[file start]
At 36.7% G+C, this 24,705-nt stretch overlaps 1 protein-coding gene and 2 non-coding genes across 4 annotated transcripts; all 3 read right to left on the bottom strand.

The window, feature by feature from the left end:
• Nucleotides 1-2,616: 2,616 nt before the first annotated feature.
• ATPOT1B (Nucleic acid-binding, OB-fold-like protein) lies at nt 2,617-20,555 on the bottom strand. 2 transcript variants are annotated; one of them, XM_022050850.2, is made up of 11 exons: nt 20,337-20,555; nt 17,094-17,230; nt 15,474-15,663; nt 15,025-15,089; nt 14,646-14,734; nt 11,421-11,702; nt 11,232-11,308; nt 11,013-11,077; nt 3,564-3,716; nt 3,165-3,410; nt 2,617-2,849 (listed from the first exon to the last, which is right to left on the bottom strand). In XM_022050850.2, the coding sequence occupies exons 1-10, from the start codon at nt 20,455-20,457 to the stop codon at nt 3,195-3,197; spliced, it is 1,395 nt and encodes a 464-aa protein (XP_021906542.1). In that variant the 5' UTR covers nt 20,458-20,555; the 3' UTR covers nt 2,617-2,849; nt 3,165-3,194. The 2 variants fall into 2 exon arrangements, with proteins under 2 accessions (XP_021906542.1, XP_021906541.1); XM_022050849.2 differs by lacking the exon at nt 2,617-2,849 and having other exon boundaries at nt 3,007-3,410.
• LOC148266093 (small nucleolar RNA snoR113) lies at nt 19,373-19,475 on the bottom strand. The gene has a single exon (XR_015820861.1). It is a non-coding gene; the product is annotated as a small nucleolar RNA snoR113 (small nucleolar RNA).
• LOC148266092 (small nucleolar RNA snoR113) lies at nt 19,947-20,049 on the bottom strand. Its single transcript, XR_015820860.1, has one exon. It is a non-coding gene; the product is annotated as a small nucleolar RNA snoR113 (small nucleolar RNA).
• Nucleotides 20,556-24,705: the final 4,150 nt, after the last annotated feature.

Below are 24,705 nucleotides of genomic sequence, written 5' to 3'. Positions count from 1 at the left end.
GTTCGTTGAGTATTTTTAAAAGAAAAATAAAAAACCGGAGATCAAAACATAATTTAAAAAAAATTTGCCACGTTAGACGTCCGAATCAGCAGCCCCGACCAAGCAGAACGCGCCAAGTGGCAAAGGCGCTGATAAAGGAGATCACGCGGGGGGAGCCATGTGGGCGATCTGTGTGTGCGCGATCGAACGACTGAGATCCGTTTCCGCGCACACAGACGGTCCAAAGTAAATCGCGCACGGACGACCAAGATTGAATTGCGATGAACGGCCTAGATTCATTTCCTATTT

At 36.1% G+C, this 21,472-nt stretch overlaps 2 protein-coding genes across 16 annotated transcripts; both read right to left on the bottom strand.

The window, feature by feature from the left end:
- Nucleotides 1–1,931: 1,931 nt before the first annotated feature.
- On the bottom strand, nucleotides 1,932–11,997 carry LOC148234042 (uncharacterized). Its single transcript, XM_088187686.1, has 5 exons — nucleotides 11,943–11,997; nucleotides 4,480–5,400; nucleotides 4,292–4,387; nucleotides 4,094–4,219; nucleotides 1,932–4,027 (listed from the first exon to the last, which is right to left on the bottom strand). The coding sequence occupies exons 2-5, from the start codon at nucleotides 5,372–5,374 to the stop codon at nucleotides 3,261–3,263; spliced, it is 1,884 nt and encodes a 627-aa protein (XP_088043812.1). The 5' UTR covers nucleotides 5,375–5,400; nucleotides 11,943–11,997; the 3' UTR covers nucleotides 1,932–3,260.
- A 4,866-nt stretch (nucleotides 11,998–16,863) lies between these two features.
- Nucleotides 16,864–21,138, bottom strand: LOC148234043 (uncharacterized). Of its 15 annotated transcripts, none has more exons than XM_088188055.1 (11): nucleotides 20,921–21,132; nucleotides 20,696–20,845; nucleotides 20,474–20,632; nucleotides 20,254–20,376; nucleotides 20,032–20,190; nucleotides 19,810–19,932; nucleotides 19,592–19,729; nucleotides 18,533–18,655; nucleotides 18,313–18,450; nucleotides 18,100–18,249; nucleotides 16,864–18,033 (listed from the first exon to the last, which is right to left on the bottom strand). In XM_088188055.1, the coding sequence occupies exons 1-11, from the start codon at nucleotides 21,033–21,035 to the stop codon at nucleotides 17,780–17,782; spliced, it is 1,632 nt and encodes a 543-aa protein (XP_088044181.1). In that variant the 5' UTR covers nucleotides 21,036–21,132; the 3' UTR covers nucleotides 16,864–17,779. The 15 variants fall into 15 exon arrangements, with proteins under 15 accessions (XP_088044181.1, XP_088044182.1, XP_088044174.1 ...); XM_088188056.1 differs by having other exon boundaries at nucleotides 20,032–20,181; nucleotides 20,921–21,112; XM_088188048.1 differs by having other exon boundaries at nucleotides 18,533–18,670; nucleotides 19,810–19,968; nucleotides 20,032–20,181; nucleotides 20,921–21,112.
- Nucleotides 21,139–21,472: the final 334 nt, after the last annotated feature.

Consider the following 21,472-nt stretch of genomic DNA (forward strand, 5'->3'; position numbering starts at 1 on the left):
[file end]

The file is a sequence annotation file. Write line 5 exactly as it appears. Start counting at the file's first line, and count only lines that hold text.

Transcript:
• LOC148266093 (small nucleolar RNA snoR113) lies at nt 19,373-19,475 on the bottom strand. The gene has a single exon (XR_015820861.1). It is a non-coding gene; the product is annotated as a small nucleolar RNA snoR113 (small nucleolar RNA).